I’m a big fan of Tobi Lutke, the German entrepreneur who followed his love of skiing to Canada. There, he created his own online snowboarding shop, but focused on what his consumers loved – the stories of snowboarding, not simply the products. This richer content engaged people more deeply, his brand became a community, and his physical store, a cult hangout for snow lovers.

Other retailers loved his online store so much that they wanted to create a similar brand experience. And so Tobi create Shopify, which is a cloud-based, subscription-based “e-commerce in a box” which provides everything from inventory and distribution, to payments and promotional tools. The smallest store in Finland can become a global business.

How has the global pandemic and these exceptional times influenced your thinking regarding your main topics of interest and research? And what does the disruption mean to e-commerce?

The pandemic has massively accelerated the application of digital technologies, for online transactions, and much more broadly in terms of brand building, supply chains, product and sales personalisation, inventory management, channel partners, local relevance, pricing models, and customer experience.

It’s also changing customer attitudes and behaviours forever. Banking, communication, entertainment, healthcare have all become digital-centric experience. But so has retail, and particularly in areas such as transport, hospitality, music, books, fashion and groceries. That’s not news.

But what is interesting, are the consequences. Social media platforms like Instagram and Pinterest are now significant retailers – click on a photo shared by a friend, and you can buy the same item instantly. Gaming platforms, like Fortnite, have become the new spaces to engage young people in new ideas, product launches and brands – Travis Scott just launched his latest album, and “tour” on the gaming platform.

In Singapore, DBS, the leading bank pioneered a strategy to “make banking invisible” and to embed its financial services within every other industry that matters to customers – not just for payments, but to manage money better. At the same time, Grab, which is a taxi and grocery delivery business, introduced Grab Pay, which has become a leading financial business.

In India, Jio was a phone company launched by the country’s richest entrepreneur – Mukesh Ambani, whose main business was in petrochemicals. He launched the phone with free calls and text, and became market leader with 3 months. He also became the leading advertising platform, the ad revenues subsidising the free calls. He then started using the phone to build Jio apps for different services – food delivery, taxi hailing, entertainment, grocery retail, healthcare and financial services.

Jio, Grab – and similarly others around the world like Line, GoJek, Rappi and WeChat – are super apps, which ignore the old boundaries of business sectors. Instead they focus on the customer, and see the world through their eyes. Indeed, by extension, every type of business can be a retailer today – banks and phone companies, manufacturers and game companies.

The event will include announcing and discussing the results of a major e-commerce survey and awarding the year’s best e-commerce sites. What would you say that makes the best online vendors stand out from the competition? Any personal favourites to share?

Now is the time for every business – and particularly every retailer – to reimagine their future. What matters, is to not be limited by where you come from – whether you are big or small, physical or digital – but by the vision which you have. And that vision should not just be to “sell lots of stuff”, but to make the world better in some way – to help people to do what they seek to do better, be that run faster or build a better home, care for the environment, and more equality in society.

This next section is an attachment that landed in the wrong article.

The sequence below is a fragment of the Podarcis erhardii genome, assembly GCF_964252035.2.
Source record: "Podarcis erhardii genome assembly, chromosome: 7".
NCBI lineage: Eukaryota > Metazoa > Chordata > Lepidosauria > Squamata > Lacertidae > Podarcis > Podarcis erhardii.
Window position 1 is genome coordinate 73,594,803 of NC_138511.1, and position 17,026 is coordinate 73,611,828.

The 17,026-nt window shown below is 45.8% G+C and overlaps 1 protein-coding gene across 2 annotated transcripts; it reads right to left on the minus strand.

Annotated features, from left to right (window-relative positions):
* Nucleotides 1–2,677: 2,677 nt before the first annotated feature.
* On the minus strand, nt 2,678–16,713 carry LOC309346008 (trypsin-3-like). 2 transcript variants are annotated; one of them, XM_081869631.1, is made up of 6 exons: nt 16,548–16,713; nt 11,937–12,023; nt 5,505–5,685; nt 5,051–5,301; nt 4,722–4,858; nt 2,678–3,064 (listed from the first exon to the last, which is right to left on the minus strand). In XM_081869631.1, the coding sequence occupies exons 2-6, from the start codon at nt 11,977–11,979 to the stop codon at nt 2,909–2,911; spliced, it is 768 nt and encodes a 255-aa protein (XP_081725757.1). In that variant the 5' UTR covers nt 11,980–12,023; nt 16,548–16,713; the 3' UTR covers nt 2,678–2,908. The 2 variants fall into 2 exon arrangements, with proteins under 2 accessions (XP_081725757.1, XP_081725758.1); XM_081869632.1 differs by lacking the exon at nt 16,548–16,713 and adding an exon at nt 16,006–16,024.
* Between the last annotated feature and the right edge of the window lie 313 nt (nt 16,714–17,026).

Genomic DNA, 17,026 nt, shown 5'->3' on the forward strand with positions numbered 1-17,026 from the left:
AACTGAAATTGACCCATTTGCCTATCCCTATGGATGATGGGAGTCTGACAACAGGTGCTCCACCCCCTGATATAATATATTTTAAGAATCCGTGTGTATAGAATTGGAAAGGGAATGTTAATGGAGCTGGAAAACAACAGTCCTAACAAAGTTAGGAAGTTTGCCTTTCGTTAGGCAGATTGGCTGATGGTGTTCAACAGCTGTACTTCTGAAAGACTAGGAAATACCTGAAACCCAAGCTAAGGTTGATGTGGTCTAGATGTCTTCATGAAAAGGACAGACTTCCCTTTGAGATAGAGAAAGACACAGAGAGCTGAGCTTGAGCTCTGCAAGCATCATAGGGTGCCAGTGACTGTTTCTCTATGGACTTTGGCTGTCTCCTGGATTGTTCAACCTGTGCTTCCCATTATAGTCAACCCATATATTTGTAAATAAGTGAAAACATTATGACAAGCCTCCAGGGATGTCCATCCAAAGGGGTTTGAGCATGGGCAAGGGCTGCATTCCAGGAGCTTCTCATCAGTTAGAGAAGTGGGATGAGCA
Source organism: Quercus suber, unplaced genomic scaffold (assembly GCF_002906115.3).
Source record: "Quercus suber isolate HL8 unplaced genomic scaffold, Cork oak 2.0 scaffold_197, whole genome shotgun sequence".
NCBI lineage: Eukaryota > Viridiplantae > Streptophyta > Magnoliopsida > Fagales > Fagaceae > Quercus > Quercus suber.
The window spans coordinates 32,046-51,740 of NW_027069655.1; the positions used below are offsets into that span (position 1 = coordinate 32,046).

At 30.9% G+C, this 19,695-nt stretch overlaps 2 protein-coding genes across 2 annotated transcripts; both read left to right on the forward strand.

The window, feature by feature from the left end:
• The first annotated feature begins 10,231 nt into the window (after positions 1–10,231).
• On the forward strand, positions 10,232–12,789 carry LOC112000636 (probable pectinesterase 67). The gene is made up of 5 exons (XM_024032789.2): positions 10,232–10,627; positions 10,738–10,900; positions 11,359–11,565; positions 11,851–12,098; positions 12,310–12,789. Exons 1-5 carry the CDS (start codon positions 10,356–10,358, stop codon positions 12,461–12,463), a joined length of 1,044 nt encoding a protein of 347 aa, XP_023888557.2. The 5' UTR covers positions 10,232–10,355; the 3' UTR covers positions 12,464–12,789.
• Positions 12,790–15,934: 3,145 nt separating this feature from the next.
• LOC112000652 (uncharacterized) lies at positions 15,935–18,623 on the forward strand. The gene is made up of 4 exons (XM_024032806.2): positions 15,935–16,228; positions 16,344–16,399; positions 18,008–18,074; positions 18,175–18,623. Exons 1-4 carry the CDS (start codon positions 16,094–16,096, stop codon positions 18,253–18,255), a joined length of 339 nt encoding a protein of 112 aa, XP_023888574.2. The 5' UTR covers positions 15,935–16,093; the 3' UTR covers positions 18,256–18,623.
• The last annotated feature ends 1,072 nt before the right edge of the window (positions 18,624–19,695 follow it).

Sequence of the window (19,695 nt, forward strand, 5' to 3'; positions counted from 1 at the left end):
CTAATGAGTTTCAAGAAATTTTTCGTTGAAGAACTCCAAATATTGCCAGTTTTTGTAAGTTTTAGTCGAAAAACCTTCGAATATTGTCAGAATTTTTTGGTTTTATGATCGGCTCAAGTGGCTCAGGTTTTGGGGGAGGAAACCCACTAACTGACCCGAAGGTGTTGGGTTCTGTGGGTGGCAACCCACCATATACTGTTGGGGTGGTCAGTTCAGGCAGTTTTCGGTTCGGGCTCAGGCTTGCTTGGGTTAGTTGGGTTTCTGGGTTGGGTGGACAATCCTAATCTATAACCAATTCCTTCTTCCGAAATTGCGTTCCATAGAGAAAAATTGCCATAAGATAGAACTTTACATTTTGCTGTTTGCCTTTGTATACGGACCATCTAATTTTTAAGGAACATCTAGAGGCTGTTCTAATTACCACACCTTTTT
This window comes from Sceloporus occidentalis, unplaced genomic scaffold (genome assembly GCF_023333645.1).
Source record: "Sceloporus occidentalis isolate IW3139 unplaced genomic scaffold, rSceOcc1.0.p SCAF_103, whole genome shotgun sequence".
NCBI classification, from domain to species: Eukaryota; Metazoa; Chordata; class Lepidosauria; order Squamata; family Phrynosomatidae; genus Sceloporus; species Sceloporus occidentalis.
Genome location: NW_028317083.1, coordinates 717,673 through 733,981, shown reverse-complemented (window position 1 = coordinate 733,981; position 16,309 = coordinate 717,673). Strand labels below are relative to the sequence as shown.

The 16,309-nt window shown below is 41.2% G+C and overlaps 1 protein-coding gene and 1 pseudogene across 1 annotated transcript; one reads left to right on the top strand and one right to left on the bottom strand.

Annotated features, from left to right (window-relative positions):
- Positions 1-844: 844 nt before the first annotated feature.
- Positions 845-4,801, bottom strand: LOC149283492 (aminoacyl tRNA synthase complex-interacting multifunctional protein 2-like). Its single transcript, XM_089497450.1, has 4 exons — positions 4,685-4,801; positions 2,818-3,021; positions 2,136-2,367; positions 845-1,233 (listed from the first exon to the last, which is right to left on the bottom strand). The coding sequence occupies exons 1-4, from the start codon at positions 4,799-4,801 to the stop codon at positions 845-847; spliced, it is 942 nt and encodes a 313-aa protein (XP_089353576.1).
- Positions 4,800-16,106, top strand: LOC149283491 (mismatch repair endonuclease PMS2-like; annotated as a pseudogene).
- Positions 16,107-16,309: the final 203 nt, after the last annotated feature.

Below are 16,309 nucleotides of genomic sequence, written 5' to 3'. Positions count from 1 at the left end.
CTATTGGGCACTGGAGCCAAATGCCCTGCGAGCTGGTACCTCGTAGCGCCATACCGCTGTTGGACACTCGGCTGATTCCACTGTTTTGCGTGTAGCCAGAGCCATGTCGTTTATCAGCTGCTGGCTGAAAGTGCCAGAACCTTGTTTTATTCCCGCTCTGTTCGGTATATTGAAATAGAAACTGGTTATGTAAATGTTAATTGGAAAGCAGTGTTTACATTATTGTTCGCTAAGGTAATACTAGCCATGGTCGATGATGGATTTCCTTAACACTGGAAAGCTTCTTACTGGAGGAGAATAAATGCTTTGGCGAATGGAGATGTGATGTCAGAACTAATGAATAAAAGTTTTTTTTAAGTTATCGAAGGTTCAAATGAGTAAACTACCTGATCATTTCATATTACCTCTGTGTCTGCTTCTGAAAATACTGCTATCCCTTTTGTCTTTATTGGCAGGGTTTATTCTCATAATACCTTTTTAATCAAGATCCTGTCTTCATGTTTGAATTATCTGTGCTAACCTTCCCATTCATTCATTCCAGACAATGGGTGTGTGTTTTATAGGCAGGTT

Don’t be limited by technology thinking, don’t be intimidated by its language and complexity. Focus on the future, and how you can create a better future for customers. Start from the future back, and the outside in. Think in a liquid way, about the human experience you want to create and how that can be enhanced physically and digitally.

Who are my favourites?

Around the world, I love the rise of these new generation businesses – like StockX where consumers bid for purchases in an auction, most often focused on limited edition sneakers. There are so many great examples, which I will talk about. Like Pinduoduo, one of the fastest growing retailers in the world right now, which transformed itself from an online retailer to be a social-gamified-shopping experience. Imagine walking along a mall with friends, sharing things which catch your eye, playing games to win discounts, live-streaming your experience to friends.

Or Stitch Fix, developed by Katrina Lake, which sells fashion by monthly subscription, sending you a box of clothes each month, and using data analytics to rapidly learn which clothes you will like best.  Or Bookshop, developed by Andy Hunter from Canada, with a business model supporting small independent physical bookstores, providing an collaborative online local-to-global sales platform, and an antidote to the power of Amazon!

In Europe, I’m a big fan of Rapha, which started in the UK, as a brand of premium cycle wear, rapidly opening stores across the world called Cycle Clubs, with coffee shops, showers and bike stores. Or Germany’s Zalando which has gone beyond simple transactions to build better product brand experiences within its platform, and to engage with people on the big sustainability issues in areas such as fast fashion, packaging, and deliveries.

All in all, what should be the main takeaway from your keynote?

We live in an incredible time of opportunity – more change in the next 10 years than the last 250 years – harnessing the power of technology to transform markets and business models, embracing sustainability to innovate everything from logistics to packaging, using the power of data to personalise in mass markets, and much more.

Now is the time to dare, for business leaders to have the courage and creativity to reimagine the future of their retail businesses, and to use this moment – as we emerge from the pandemic – to accelerate a better business future.